Hedgehog seen in the morning – could this be a problem?
1st May 2018 at 5:11 pm #9340
Was rather surprised to catch sight of a hedgehog at 10 am this morning. We have several living in and/or coming into the garden and they are very active just now in the evenings. We monitored his progress through the bushes – he did not look distressed or injured – and eventually he went into the igloo house we bought last year which we believe a hog hibernated in.
Does anyone know if this happens occasionally? Could he just be very late getting back home? (We didn’t see him coming under the gate).
Unless we disturb it in its house during the day, there is no way we can identify at night to see if it might be injured.
Thanks for any advice1st May 2018 at 9:53 pm #9342
I live in Sweden where there is very little darkness during summer. Hedgehogs can be seen, especially close to a permanent feeding even before sunset. and being well. Here is a video from maybee 16.30-17.001st May 2018 at 11:05 pm #9344
Thank you Jens for a delightful video. I wish we could see our hogs as easily as this! Your hedgehogs clearly have no choice in the summer but to come out in daylight and I guess they are used to it.
We saw 5 hedgehogs in our garden tonight. There was much eating, fighting and trying to mate, and all of them looked fit. We hope one of them was the one we saw out this morning and that he is well.
Thank you again.2nd May 2018 at 7:58 am #9347
My local hogs (Northants) are quite often seen in daylight but not during daytime . They regularly head for the diner on my lawn between 7pm and 9pm when it’s still daylight. Two years ago on my (mid-summer) birthday I was enjoying some wine on the patio and sat and watched 5 hoggies chasing each other at around 8pm. They all live very close by (2 in my garden) so I’m obviously their first port of call each night.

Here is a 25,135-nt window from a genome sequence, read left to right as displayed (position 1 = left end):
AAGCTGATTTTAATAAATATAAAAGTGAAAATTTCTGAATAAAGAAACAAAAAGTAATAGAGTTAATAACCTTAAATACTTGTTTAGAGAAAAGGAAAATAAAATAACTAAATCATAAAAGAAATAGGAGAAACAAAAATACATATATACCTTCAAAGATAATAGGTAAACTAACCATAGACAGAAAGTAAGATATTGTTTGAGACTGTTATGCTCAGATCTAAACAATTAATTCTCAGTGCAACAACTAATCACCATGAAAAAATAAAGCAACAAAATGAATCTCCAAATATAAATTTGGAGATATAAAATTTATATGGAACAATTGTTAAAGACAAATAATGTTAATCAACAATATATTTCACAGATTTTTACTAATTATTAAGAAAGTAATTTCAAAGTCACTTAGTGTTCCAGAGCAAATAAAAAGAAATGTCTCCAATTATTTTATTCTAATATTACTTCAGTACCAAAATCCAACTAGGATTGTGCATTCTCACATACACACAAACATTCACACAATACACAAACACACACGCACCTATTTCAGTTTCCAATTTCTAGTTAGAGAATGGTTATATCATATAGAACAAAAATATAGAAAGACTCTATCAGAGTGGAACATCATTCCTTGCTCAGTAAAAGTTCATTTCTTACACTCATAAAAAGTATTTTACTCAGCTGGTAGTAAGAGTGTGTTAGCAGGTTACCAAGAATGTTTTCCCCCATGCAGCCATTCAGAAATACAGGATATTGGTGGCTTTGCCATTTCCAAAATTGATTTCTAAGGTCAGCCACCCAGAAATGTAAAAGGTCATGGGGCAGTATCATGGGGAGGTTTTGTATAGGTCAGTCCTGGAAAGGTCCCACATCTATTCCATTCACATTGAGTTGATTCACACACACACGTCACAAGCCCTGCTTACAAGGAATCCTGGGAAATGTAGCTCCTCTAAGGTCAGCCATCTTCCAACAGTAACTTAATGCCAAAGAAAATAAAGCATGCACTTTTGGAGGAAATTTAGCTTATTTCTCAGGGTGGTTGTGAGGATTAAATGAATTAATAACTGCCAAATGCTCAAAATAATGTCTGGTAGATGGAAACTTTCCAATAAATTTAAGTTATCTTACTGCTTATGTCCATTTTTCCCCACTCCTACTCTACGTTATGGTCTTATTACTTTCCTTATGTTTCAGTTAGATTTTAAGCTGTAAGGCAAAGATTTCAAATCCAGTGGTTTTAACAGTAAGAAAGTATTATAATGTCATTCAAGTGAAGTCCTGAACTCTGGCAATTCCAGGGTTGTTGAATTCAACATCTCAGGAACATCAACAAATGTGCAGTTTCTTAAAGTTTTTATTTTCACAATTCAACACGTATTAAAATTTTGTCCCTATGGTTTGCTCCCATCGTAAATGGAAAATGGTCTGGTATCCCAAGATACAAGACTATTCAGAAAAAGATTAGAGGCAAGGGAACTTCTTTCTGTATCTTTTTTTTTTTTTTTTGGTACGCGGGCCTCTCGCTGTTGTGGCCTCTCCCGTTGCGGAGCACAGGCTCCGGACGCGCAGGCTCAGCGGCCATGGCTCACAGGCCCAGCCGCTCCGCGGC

Daylight and daytime are two very different things when the nights are short.2nd May 2018 at 9:02 am #9349
I have a fairly small garden with 3 hog houses that are regularly occupied (currently they’re all in use). The entrances to all 3 are visible from my kitchen window. When a hog ‘abandons’ its house I clean it ready for the next hog to take up residence and there is quite a turnover of hogs.
Over the years I have seen many a hog stepping outside its house during the daytime – morning and afternoon – either for a comfort break, or a drink of water or simply to stretch its legs. The hogs remain outside but fairly close to their houses for anywhere between 5 and 20 minutes. When I first saw this happening I was worried but I now believe it’s pretty normal. But maybe I only see all this because of the smallness of my garden.2nd May 2018 at 4:15 pm #9369
That’s very interesting Catherine. Perhaps they come out more often than we realise? The only other time I was surprised to see this was some years ago when a female had hoglets in our garden (unknown to us). We were alerted by some odd noises in the undergrowth and were amazed to see 4 tiny hoglets out in the bright hot midsummer sun having a little play around. After about 10 minutes or so they just went back in to the nest. The mother did not appear but we think we heard her snoring! Not long after, she brought them out in the evening to forage – we had left a cooked lamb bone out on the patio for the starlings and were taken aback to see mother and all four hoglets tearing the meat off the bone!2nd May 2018 at 5:08 pm #9370
Jens – your video is a lovely example of hog behaviour – and looks like quite a character as well, almost ready to push you out of the way I think at one point.
Interesting to see you have lighter colouring of hogs in Sweden? – but I guess they have evolved the colouring variation as a result of daylight camouflage needs. Or is the one on the video unique in that respect?
Marion – I would be tempted to keep a keen eye on emerging hogs in the daylight here in the UK – its not ‘normal’ behaviour and can be a sign of stress or flagging unwellness. Perhaps his nest has been disturbed? it may be that he is simply hungry of course – but if it continues for more than a couple of days – probably worth getting him checked out – they do hide signs of illness to avoid predation.2nd May 2018 at 8:14 pm #9374
Hi Jan Marie
Interesting that you remarked on the colouring of the hogs in Jens’ video. It was the first thing I remarked on when he first posted some of his videos last year. That one at least, has colouring a bit like the pygmy hedgehogs which people keep as pets. It makes me wonder whether they could be some sort of hybrid. It is very marked with the contrast between the light and the dark.3rd May 2018 at 2:01 pm #9379